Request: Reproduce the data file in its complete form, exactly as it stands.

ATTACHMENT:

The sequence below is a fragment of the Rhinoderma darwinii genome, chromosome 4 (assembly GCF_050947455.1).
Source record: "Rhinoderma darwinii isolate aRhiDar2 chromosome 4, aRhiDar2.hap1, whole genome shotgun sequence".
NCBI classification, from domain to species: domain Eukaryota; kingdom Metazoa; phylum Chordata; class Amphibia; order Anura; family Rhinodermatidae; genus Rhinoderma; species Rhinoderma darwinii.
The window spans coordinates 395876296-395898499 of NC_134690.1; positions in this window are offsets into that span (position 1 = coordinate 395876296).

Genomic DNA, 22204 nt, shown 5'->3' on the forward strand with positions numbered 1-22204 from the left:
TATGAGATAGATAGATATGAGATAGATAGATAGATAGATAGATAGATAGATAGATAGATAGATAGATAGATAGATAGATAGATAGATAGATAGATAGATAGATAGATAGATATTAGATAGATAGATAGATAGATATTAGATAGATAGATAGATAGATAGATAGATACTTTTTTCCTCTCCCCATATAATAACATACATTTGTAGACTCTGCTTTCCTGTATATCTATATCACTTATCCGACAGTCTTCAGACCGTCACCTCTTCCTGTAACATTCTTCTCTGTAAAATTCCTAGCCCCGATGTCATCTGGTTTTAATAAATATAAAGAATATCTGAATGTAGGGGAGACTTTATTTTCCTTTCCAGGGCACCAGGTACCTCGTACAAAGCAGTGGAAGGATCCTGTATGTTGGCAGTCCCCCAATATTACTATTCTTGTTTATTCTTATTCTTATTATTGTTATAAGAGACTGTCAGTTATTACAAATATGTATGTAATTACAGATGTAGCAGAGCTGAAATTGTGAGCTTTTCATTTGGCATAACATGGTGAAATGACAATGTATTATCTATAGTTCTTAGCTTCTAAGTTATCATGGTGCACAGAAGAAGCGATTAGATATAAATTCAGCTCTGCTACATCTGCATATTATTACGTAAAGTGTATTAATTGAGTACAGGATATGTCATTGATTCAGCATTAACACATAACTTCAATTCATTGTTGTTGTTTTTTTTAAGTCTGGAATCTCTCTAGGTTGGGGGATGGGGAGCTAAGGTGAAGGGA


The sequence below is a fragment of the Rhinoderma darwinii genome, chromosome 4 (assembly GCF_050947455.1).
Source record: "Rhinoderma darwinii isolate aRhiDar2 chromosome 4, aRhiDar2.hap1, whole genome shotgun sequence".
NCBI classification, from domain to species: domain Eukaryota; kingdom Metazoa; phylum Chordata; class Amphibia; order Anura; family Rhinodermatidae; genus Rhinoderma; species Rhinoderma darwinii.
The window spans coordinates 395876296-395898499 of NC_134690.1; positions in this window are offsets into that span (position 1 = coordinate 395876296).

Genomic DNA, 22204 nt, shown 5'->3' on the forward strand with positions numbered 1-22204 from the left:
TATGAGATAGATAGATATGAGATAGATAGATAGATAGATAGATAGATAGATAGATAGATAGATAGATAGATAGATAGATAGATAGATAGATAGATAGATAGATAGATAGATATTAGATAGATAGATAGATAGATATTAGATAGATAGATAGATAGATAGATAGATACTTTTTTCCTCTCCCCATATAATAACATACATTTGTAGACTCTGCTTTCCTGTATATCTATATCACTTATCCGACAGTCTTCAGACCGTCACCTCTTCCTGTAACATTCTTCTCTGTAAAATTCCTAGCCCCGATGTCATCTGGTTTTAATAAATATAAAGAATATCTGAATGTAGGGGAGACTTTATTTTCCTTTCCAGGGCACCAGGTACCTCGTACAAAGCAGTGGAAGGATCCTGTATGTTGGCAGTCCCCCAATATTACTATTCTTGTTTATTCTTATTCTTATTATTGTTATAAGAGACTGTCAGTTATTACAAATATGTATGTAATTACAGATGTAGCAGAGCTGAAATTGTGAGCTTTTCATTTGGCATAACATGGTGAAATGACAATGTATTATCTATAGTTCTTAGCTTCTAAGTTATCATGGTGCACAGAAGAAGCGATTAGATATAAATTCAGCTCTGCTACATCTGCATATTATTACGTAAAGTGTATTAATTGAGTACAGGATATGTCATTGATTCAGCATTAACACATAACTTCAATTCATTGTTGTTGTTTTTTTTAAGTCTGGAATCTCTCTAGGTTGGGGGATGGGGAGCTAAGGTGAAGGGA